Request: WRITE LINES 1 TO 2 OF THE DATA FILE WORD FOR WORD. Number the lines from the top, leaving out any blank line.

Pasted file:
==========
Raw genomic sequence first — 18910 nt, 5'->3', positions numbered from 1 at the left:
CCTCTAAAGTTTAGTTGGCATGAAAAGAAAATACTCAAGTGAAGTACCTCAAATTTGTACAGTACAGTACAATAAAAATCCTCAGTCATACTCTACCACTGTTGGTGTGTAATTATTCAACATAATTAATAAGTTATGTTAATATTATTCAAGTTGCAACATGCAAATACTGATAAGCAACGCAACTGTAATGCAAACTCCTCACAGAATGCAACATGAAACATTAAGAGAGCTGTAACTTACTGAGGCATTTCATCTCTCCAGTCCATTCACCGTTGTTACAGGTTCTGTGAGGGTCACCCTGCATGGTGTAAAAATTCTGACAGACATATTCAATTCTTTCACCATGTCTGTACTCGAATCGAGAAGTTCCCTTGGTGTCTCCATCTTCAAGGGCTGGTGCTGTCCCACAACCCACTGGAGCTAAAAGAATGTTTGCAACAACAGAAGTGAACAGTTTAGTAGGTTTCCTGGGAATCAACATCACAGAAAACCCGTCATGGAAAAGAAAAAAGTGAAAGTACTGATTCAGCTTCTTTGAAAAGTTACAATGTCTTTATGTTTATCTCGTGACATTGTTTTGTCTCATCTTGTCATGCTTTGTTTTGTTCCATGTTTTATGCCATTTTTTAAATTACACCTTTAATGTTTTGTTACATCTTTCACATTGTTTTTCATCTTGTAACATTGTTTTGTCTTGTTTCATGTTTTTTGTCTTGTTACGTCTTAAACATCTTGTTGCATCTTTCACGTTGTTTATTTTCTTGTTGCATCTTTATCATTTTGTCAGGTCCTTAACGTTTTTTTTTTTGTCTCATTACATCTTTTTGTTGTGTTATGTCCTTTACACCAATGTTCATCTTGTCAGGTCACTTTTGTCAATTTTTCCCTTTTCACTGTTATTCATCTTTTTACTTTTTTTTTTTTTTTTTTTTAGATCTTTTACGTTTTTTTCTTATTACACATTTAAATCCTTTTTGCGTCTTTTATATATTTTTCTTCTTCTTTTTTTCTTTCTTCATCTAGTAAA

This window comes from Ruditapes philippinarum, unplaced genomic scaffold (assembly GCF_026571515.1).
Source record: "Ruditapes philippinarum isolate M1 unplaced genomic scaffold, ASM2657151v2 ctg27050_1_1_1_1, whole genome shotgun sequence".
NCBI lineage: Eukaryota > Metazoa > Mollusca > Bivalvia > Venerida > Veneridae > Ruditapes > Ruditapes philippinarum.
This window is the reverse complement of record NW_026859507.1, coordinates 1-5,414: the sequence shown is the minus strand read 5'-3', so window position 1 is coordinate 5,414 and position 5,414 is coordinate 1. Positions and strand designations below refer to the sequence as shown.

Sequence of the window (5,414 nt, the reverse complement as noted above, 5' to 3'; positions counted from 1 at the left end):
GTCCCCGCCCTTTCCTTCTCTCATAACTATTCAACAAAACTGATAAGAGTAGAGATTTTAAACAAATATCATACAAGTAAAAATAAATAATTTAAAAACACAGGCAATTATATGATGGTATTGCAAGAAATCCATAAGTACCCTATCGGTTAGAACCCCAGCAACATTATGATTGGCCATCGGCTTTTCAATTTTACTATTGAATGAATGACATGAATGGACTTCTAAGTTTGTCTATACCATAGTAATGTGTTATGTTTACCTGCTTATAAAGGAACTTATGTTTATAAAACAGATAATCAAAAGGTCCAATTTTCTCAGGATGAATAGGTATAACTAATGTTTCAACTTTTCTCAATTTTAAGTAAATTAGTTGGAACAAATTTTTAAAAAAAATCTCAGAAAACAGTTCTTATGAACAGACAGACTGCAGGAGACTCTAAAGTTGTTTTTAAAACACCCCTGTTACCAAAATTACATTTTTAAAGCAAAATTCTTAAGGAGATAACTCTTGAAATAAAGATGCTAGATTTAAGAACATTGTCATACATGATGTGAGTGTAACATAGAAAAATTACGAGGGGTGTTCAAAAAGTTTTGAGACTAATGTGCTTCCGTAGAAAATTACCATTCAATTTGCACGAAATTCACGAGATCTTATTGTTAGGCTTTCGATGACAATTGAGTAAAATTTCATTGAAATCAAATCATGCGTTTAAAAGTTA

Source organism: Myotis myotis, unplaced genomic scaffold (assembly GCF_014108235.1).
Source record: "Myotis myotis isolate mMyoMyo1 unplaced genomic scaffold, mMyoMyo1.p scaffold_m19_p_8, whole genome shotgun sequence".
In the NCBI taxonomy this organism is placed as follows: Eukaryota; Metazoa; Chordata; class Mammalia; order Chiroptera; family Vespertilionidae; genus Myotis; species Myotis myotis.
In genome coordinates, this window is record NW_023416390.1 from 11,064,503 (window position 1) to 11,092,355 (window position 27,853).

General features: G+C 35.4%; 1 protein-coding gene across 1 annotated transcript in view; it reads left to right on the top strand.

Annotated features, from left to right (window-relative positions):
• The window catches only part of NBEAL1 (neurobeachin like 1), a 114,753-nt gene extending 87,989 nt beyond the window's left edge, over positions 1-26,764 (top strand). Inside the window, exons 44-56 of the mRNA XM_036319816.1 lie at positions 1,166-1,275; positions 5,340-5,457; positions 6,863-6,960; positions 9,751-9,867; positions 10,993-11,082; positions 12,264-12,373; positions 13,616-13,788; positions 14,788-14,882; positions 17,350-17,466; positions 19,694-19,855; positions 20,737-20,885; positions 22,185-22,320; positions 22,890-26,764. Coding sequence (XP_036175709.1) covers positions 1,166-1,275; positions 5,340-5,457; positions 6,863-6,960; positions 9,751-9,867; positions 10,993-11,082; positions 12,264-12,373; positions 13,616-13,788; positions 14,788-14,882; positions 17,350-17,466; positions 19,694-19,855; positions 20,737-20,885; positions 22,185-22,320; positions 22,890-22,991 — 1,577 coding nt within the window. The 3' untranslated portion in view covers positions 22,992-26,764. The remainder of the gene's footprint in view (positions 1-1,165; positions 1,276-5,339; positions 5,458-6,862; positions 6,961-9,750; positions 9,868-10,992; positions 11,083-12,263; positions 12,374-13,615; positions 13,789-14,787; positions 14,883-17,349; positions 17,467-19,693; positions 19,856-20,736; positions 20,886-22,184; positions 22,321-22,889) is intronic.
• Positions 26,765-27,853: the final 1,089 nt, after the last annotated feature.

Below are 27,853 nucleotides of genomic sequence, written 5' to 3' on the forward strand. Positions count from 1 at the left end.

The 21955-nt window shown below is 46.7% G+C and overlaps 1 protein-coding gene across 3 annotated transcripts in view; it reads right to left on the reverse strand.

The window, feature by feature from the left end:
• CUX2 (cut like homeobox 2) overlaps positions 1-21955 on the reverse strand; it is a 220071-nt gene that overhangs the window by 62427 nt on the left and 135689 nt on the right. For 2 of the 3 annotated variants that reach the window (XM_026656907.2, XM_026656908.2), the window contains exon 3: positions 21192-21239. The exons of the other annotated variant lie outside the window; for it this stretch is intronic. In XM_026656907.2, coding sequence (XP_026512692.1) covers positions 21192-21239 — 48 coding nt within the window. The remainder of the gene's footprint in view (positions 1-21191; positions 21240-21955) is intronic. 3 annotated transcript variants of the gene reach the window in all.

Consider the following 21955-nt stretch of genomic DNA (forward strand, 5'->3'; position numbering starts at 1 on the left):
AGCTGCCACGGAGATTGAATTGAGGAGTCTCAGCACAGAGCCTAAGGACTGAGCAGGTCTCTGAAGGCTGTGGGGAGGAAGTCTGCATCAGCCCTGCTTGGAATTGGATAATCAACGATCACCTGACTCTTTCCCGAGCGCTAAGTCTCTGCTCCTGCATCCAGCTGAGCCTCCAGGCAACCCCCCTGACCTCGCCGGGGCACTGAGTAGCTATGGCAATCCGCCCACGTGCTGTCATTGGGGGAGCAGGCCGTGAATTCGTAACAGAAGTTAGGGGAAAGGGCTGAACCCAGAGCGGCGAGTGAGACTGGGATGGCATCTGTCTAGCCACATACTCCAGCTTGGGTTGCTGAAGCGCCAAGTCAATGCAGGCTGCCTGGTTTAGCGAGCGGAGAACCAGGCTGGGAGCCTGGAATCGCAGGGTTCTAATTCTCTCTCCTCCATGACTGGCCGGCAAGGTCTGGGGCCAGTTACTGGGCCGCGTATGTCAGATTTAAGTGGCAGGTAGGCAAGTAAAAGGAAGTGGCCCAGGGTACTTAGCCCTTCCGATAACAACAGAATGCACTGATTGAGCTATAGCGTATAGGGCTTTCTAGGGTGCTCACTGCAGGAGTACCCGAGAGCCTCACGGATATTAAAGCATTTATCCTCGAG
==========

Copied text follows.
Raw genomic sequence first — 18910 nt, 5'->3', positions numbered from 1 at the left:
CCTCTAAAGTTTAGTTGGCATGAAAAGAAAATACTCAAGTGAAGTACCTCAAATTTGTACAGTACAGTACAATAAAAATCCTCAGTCATACTCTACCACTGTTGGTGTGTAATTATTCAACATAATTAATAAGTTATGTTAATATTATTCAAGTTGCAACATGCAAATACTGATAAGCAACGCAACTGTAATGCAAACTCCTCACAGAATGCAACATGAAACATTAAGAGAGCTGTAACTTACTGAGGCATTTCATCTCTCCAGTCCATTCACCGTTGTTACAGGTTCTGTGAGGGTCACCCTGCATGGTGTAAAAATTCTGACAGACATATTCAATTCTTTCACCATGTCTGTACTCGAATCGAGAAGTTCCCTTGGTGTCTCCATCTTCAAGGGCTGGTGCTGTCCCACAACCCACTGGAGCTAAAAGAATGTTTGCAACAACAGAAGTGAACAGTTTAGTAGGTTTCCTGGGAATCAACATCACAGAAAACCCGTCATGGAAAAGAAAAAAGTGAAAGTACTGATTCAGCTTCTTTGAAAAGTTACAATGTCTTTATGTTTATCTCGTGACATTGTTTTGTCTCATCTTGTCATGCTTTGTTTTGTTCCATGTTTTATGCCATTTTTTAAATTACACCTTTAATGTTTTGTTACATCTTTCACATTGTTTTTCATCTTGTAACATTGTTTTGTCTTGTTTCATGTTTTTTGTCTTGTTACGTCTTAAACATCTTGTTGCATCTTTCACGTTGTTTATTTTCTTGTTGCATCTTTATCATTTTGTCAGGTCCTTAACGTTTTTTTTTTTGTCTCATTACATCTTTTTGTTGTGTTATGTCCTTTACACCAATGTTCATCTTGTCAGGTCACTTTTGTCAATTTTTCCCTTTTCACTGTTATTCATCTTTTTACTTTTTTTTTTTTTTTTTTTTAGATCTTTTACGTTTTTTTCTTATTACACATTTAAATCCTTTTTGCGTCTTTTATATATTTTTCTTCTTCTTTTTTTCTTTCTTCATCTAGTAAA